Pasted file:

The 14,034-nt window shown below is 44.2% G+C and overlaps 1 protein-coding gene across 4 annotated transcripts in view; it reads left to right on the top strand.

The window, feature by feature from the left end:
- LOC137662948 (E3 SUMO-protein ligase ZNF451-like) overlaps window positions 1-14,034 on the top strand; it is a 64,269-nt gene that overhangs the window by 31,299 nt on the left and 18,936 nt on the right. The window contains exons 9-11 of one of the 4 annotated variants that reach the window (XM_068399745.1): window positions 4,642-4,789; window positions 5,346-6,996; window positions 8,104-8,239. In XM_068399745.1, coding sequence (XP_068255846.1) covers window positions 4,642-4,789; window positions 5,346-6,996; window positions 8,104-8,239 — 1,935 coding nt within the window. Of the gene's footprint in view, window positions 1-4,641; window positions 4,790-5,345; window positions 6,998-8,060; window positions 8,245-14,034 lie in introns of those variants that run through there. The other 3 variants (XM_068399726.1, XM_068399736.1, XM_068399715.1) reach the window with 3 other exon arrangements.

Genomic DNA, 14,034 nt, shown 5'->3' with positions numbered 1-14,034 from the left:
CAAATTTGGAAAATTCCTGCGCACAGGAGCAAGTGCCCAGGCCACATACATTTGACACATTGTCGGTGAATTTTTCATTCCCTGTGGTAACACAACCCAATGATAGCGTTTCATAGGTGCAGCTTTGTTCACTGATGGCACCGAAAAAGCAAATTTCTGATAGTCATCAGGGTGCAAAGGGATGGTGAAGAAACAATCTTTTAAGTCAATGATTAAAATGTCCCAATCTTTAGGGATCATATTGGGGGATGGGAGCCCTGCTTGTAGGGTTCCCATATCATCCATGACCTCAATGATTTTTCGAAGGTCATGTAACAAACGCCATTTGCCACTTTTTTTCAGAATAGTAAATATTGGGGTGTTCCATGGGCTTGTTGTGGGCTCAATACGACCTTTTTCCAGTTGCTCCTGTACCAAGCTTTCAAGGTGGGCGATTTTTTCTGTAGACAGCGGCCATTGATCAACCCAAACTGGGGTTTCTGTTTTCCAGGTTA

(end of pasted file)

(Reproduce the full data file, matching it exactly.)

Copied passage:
The 14,034-nt window shown below is 44.2% G+C and overlaps 1 protein-coding gene across 4 annotated transcripts in view; it reads left to right on the top strand.

The window, feature by feature from the left end:
- LOC137662948 (E3 SUMO-protein ligase ZNF451-like) overlaps window positions 1-14,034 on the top strand; it is a 64,269-nt gene that overhangs the window by 31,299 nt on the left and 18,936 nt on the right. The window contains exons 9-11 of one of the 4 annotated variants that reach the window (XM_068399745.1): window positions 4,642-4,789; window positions 5,346-6,996; window positions 8,104-8,239. In XM_068399745.1, coding sequence (XP_068255846.1) covers window positions 4,642-4,789; window positions 5,346-6,996; window positions 8,104-8,239 — 1,935 coding nt within the window. Of the gene's footprint in view, window positions 1-4,641; window positions 4,790-5,345; window positions 6,998-8,060; window positions 8,245-14,034 lie in introns of those variants that run through there. The other 3 variants (XM_068399726.1, XM_068399736.1, XM_068399715.1) reach the window with 3 other exon arrangements.

Genomic DNA, 14,034 nt, shown 5'->3' with positions numbered 1-14,034 from the left:
CAAATTTGGAAAATTCCTGCGCACAGGAGCAAGTGCCCAGGCCACATACATTTGACACATTGTCGGTGAATTTTTCATTCCCTGTGGTAACACAACCCAATGATAGCGTTTCATAGGTGCAGCTTTGTTCACTGATGGCACCGAAAAAGCAAATTTCTGATAGTCATCAGGGTGCAAAGGGATGGTGAAGAAACAATCTTTTAAGTCAATGATTAAAATGTCCCAATCTTTAGGGATCATATTGGGGGATGGGAGCCCTGCTTGTAGGGTTCCCATATCATCCATGACCTCAATGATTTTTCGAAGGTCATGTAACAAACGCCATTTGCCACTTTTTTTCAGAATAGTAAATATTGGGGTGTTCCATGGGCTTGTTGTGGGCTCAATACGACCTTTTTCCAGTTGCTCCTGTACCAAGCTTTCAAGGTGGGCGATTTTTTCTGTAGACAGCGGCCATTGATCAACCCAAACTGGGGTTTCTGTTTTCCAGGTTA